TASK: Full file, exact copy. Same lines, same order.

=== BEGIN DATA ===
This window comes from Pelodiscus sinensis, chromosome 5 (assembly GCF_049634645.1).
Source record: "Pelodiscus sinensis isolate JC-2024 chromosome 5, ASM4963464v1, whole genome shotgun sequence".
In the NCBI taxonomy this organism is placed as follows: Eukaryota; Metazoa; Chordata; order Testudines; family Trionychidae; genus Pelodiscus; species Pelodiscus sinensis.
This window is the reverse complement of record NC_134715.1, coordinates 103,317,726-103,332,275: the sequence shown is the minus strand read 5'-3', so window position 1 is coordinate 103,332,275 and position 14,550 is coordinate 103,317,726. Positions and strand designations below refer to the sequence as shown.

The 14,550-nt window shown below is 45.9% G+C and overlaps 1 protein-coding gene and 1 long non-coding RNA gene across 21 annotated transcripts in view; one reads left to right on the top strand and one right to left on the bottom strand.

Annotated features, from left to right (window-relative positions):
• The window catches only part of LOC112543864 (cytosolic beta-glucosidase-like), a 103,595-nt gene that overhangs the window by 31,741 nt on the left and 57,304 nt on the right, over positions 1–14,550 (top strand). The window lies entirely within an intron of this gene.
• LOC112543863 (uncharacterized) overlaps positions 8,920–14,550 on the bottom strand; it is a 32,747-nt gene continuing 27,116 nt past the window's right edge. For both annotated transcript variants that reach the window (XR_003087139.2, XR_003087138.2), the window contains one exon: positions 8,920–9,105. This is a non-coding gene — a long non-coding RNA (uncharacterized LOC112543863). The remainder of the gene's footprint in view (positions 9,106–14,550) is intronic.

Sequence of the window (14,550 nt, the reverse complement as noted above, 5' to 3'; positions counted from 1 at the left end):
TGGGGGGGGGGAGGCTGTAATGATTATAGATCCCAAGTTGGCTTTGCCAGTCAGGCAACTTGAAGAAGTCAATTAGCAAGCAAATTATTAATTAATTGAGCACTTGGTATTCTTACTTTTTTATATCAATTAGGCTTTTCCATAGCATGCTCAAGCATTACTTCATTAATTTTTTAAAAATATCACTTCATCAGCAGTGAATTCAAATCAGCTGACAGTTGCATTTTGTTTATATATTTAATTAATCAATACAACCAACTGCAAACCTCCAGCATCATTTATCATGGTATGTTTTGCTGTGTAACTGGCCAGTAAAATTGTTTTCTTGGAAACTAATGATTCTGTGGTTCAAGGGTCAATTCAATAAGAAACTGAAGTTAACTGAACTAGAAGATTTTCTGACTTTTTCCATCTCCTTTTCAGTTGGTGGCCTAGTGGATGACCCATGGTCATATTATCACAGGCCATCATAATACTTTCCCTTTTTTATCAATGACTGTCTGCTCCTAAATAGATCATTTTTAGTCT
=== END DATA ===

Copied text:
This window comes from Pelodiscus sinensis, chromosome 5 (assembly GCF_049634645.1).
Source record: "Pelodiscus sinensis isolate JC-2024 chromosome 5, ASM4963464v1, whole genome shotgun sequence".
In the NCBI taxonomy this organism is placed as follows: Eukaryota; Metazoa; Chordata; order Testudines; family Trionychidae; genus Pelodiscus; species Pelodiscus sinensis.
This window is the reverse complement of record NC_134715.1, coordinates 103,317,726-103,332,275: the sequence shown is the minus strand read 5'-3', so window position 1 is coordinate 103,332,275 and position 14,550 is coordinate 103,317,726. Positions and strand designations below refer to the sequence as shown.

The 14,550-nt window shown below is 45.9% G+C and overlaps 1 protein-coding gene and 1 long non-coding RNA gene across 21 annotated transcripts in view; one reads left to right on the top strand and one right to left on the bottom strand.

Annotated features, from left to right (window-relative positions):
• The window catches only part of LOC112543864 (cytosolic beta-glucosidase-like), a 103,595-nt gene that overhangs the window by 31,741 nt on the left and 57,304 nt on the right, over positions 1–14,550 (top strand). The window lies entirely within an intron of this gene.
• LOC112543863 (uncharacterized) overlaps positions 8,920–14,550 on the bottom strand; it is a 32,747-nt gene continuing 27,116 nt past the window's right edge. For both annotated transcript variants that reach the window (XR_003087139.2, XR_003087138.2), the window contains one exon: positions 8,920–9,105. This is a non-coding gene — a long non-coding RNA (uncharacterized LOC112543863). The remainder of the gene's footprint in view (positions 9,106–14,550) is intronic.

Sequence of the window (14,550 nt, the reverse complement as noted above, 5' to 3'; positions counted from 1 at the left end):
TGGGGGGGGGGAGGCTGTAATGATTATAGATCCCAAGTTGGCTTTGCCAGTCAGGCAACTTGAAGAAGTCAATTAGCAAGCAAATTATTAATTAATTGAGCACTTGGTATTCTTACTTTTTTATATCAATTAGGCTTTTCCATAGCATGCTCAAGCATTACTTCATTAATTTTTTAAAAATATCACTTCATCAGCAGTGAATTCAAATCAGCTGACAGTTGCATTTTGTTTATATATTTAATTAATCAATACAACCAACTGCAAACCTCCAGCATCATTTATCATGGTATGTTTTGCTGTGTAACTGGCCAGTAAAATTGTTTTCTTGGAAACTAATGATTCTGTGGTTCAAGGGTCAATTCAATAAGAAACTGAAGTTAACTGAACTAGAAGATTTTCTGACTTTTTCCATCTCCTTTTCAGTTGGTGGCCTAGTGGATGACCCATGGTCATATTATCACAGGCCATCATAATACTTTCCCTTTTTTATCAATGACTGTCTGCTCCTAAATAGATCATTTTTAGTCT